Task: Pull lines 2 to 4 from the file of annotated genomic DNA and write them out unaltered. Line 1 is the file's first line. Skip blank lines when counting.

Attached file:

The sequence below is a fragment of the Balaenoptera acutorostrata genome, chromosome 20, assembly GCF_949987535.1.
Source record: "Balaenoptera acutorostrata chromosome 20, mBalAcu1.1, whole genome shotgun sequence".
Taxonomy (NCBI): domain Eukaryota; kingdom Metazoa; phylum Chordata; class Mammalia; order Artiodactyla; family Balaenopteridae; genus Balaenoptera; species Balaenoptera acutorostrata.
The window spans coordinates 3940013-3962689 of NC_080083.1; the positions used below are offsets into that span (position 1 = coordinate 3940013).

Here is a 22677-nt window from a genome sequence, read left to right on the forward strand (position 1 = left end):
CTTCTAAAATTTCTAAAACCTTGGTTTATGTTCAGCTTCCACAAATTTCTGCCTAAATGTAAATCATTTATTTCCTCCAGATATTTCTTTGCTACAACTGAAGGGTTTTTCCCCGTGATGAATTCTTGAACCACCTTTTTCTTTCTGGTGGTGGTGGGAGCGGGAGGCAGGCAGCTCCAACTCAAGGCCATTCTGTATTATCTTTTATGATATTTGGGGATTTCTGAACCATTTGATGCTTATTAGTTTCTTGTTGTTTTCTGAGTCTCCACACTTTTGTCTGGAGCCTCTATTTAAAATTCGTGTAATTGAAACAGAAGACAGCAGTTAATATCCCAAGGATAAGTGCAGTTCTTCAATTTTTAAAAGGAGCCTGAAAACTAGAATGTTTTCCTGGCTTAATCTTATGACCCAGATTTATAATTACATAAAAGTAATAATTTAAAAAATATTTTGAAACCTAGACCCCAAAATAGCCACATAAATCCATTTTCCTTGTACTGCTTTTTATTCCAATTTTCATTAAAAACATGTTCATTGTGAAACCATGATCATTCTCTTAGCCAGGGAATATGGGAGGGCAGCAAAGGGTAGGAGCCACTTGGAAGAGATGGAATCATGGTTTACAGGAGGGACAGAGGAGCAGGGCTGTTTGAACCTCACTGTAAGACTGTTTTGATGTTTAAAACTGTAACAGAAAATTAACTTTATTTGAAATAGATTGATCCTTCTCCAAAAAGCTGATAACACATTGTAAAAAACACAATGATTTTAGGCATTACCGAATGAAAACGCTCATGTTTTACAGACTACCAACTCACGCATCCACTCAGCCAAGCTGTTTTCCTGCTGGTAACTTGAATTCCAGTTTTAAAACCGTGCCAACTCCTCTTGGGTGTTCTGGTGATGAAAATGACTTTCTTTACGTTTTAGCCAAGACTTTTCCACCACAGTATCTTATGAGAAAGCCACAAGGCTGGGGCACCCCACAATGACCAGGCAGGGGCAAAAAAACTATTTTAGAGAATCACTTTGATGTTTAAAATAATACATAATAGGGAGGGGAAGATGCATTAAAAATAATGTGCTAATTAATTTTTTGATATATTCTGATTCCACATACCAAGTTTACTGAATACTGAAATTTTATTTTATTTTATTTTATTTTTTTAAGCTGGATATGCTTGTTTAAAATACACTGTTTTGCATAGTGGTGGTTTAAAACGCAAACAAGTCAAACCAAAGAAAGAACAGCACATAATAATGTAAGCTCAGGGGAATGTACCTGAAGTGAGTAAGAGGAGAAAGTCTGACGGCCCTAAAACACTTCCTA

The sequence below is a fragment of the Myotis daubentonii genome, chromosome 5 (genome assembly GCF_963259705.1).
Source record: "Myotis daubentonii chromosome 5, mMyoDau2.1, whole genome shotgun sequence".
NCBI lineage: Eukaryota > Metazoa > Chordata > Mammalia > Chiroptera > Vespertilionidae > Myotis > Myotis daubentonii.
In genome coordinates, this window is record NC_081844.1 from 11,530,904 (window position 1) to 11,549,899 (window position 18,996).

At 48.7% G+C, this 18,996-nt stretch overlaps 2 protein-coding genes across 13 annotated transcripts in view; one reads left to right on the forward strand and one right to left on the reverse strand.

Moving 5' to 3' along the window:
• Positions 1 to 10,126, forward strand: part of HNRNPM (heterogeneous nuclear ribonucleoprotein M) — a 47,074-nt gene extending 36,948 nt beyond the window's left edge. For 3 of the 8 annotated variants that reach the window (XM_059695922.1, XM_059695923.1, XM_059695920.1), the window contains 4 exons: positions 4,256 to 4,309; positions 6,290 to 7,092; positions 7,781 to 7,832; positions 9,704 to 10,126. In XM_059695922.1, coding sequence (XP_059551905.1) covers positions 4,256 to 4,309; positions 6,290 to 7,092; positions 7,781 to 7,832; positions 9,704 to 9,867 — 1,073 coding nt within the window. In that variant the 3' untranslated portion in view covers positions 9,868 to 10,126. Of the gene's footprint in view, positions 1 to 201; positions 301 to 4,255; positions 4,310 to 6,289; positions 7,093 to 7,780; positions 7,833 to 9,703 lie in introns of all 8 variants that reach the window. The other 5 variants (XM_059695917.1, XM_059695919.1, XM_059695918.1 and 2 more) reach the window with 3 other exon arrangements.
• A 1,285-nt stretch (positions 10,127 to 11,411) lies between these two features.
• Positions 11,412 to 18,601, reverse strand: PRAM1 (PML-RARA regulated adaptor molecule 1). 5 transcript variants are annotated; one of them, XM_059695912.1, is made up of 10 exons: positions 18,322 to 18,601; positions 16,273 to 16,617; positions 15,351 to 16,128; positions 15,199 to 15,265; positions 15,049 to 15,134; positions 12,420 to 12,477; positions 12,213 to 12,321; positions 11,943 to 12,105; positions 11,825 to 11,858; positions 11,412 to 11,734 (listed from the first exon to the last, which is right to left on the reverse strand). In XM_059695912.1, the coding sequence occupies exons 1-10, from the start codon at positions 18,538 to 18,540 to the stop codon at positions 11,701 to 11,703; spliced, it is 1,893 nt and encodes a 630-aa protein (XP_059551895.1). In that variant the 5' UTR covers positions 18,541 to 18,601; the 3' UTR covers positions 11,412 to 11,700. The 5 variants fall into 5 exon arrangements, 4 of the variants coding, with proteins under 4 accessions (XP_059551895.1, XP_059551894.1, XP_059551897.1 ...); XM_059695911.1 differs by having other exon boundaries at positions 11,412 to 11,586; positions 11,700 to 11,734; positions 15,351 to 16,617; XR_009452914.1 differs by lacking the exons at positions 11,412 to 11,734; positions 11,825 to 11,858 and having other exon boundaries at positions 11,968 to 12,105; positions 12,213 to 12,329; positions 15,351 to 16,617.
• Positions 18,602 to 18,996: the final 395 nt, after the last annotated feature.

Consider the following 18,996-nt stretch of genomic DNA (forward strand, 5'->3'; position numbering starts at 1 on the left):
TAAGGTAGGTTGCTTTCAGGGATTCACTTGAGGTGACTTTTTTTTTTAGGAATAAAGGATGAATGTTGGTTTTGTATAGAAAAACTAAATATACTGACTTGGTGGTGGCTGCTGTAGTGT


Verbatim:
Source record: "Balaenoptera acutorostrata chromosome 20, mBalAcu1.1, whole genome shotgun sequence".
Taxonomy (NCBI): domain Eukaryota; kingdom Metazoa; phylum Chordata; class Mammalia; order Artiodactyla; family Balaenopteridae; genus Balaenoptera; species Balaenoptera acutorostrata.
The window spans coordinates 3940013-3962689 of NC_080083.1; the positions used below are offsets into that span (position 1 = coordinate 3940013).